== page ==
If it’s possible to make it worse, it is compounded by a never ending stream of false denials and slanderous blame shifting, and threats of false arrest and civil violence.

The contrast of a man once a lawman and a hero mayor making a fool of himself in this theater of the absurd underscores the separation Trump and this mouthpiece Giuliani seek to achieve – to disrupt the public dialogue based on facts and reason and replace it with dark fantasies of a deep state and false righteous “heroic” exertions for we the people when what they are doing is nothing of the sort, only the big lie to dodge once again the consequences of their crimes against our government and its people.

We are truly in a time of political horror that can’t end soon enough for the political health of the republic and its people.

As a nation, we must demand all hands on deck to end this nightmare from which we struggle to awake.

Impeach by Halloween.

Convict by Christmas, throw him out of office and begin the criminal trials as soon as logistically possible.

Any elected representative allied with Trump is the true enemy of the people.

The time to act is now.

THE 2020 ELECTION MAY BE FIXED – just like in 2016

Fixed-election

The House Speaker and many other Dems talk about winning a presidential and congressional election. But they don’t seem to consider the critical fact that the Russians invaded the last presidential election with hacking software and have had years since to refine their electoral attacks. Worse, the Senate Majority leader and the Republican Caucus refuse to put safeguards in place – like a paper trail. Impeaching Mr. Trump, the beneficiary of Russia’s manipulations, is a big step in the right direction to avoid this electoral disaster – if it happens sooner rather than later.

Special Counsel Bob Mueller said that the Russians didn’t just target individuals in the Clinton Campaign. They also targeted persons and entities involved in the elections themselves.

Their victims were targeted. They were the persons and entities involved in the administration of the elections, that is, state boards of election, secretaries of state, county governments and those who worked for these entities.

Nor was that the end of it, the Russians also went after the private tech firms that made the hardware and wrote the software for voter registration and electronic polling stations. The Russians did this right through the election. Continue reading

Statement on the Loudoun County Public Schools “Equitable” Assessment

Our County is discussing a report about how “equitable” are our Loudoun County Public Schools.

The Report says that we have not been “equitable” or “sensitive.”

After all this nation has gone through on civil rights, how is it possible that Virginia still is trying to figure this out at this late date, so long after the war between the states?

Eric Williams, the Superintendent of our billion dollar school system, concluded that the school staff has “a low level of racial consciousness and racial literacy.”

Amazingly, the report says, in this day and age, that “people are unclear and fearful on how to participate in conversations about race, let alone respond to racially charged incidents.”

I taught High School for several years in the late 60s and 70s.

There is nothing mysterious about how to be fair and impartial to students unless you are neither fair nor impartial.

The Report makes it clear that there has been disproportionate discipline for students of color but especially African-American students.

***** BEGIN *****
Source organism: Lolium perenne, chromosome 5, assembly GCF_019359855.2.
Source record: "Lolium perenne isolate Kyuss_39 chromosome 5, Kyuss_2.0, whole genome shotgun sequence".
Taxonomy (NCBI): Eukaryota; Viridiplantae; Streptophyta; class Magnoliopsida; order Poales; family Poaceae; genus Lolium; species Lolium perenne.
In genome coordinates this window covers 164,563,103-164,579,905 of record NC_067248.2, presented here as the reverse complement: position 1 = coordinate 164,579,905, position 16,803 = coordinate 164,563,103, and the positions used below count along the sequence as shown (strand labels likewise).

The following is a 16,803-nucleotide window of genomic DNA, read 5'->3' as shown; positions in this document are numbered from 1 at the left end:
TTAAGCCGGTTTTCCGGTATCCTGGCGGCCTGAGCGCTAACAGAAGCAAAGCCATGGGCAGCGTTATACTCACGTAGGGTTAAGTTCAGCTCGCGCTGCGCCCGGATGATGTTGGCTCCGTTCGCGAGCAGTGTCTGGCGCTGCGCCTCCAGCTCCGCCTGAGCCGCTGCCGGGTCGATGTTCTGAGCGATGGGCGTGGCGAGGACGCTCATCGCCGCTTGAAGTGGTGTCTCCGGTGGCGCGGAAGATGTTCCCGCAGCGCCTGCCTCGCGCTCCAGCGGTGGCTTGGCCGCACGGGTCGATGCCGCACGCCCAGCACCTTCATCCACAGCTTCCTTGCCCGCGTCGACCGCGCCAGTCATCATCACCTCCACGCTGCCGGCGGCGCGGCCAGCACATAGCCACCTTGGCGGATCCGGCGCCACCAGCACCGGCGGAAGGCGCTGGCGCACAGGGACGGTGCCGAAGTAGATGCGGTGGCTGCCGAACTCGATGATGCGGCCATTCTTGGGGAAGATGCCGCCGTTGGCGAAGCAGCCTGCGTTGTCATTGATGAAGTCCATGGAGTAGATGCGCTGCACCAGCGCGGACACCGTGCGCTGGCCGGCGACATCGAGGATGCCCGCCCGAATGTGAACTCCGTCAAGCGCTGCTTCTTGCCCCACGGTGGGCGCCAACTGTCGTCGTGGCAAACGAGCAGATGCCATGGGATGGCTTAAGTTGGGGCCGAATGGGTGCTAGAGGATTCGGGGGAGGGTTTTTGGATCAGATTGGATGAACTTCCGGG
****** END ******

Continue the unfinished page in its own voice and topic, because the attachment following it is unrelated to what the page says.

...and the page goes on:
Students reported that they were the targets of “racist comments and acts of violence from both their peers and teachers.”  Not just other students but their own teachers.  What kind of teacher treats a student this way?

And here’s the rub.  “Nothing happens!”  So, the aggrieved students report.

White kids use the n-word and deny they did.

Persons of color are humiliated about their skin color and their hair.

One student said the teacher “told me to go back to my country.  I was in shock, I was born here.”

This is not computer science.

This is common sense.

Sanction the students who use the n-word or threaten other students with assault or abuse.  These offenses are serious infractions and there must be punishment up to and including expulsion.

The teacher who told a student to go back where he came from, well that case is simple, fire that teacher.  The teacher and student will both learn something from such punishment.

If persons can get away with this kind of misconduct without any rule or regulation or discipline that punishes their misconduct, we can expect more of the same.

The schools must act firmly and quickly so that this misconduct ends now.

This report is a shame and a disgrace – it scars the reputation of this County and its citizens.

We have to clean up this mess and now.

Fire in the House

image1I’m originally from a neighborhood in the South Bronx. 143rd and Willis avenue was our first neighborhood. My Dad was the super for the building. We lived in what I described in a grammar school essay as a “picturesque” tenement. My dad said I was mistaken to use the word picturesque – I disagreed. My Dad was amused.

As these apartments were packed one on the other, 4 stories high, they were possible fire traps and there were notable tragedies for those tenements with no way to escape.

I think Congress is presently more like a tenement, hardly picturesque, my Dad I’m sure is nodding agreement from the hereafter, and our Republic is going up in flames for congress’ failure to follow its oath and to act In the manner dictated by our constitution.

My Dad who was a carpenter, electrician and a plumber often said a poor workman blames his tools.

The founders gave our Congress the tools to restrain a chief executive with a monarchical bent.

But our Congress doesn’t even use the tools the founders created for just this kind of circumstances.

Again about tenements. What saved tenements from the fear and danger of fire were fire escapes that not only could and did save families.

(Incidentally, these fire escapes, for us kids, was like having open air balconies – as good as any populating the elevator towers on the east side silk stocking district – it was our place of freedom and, yes, escape.) Continue reading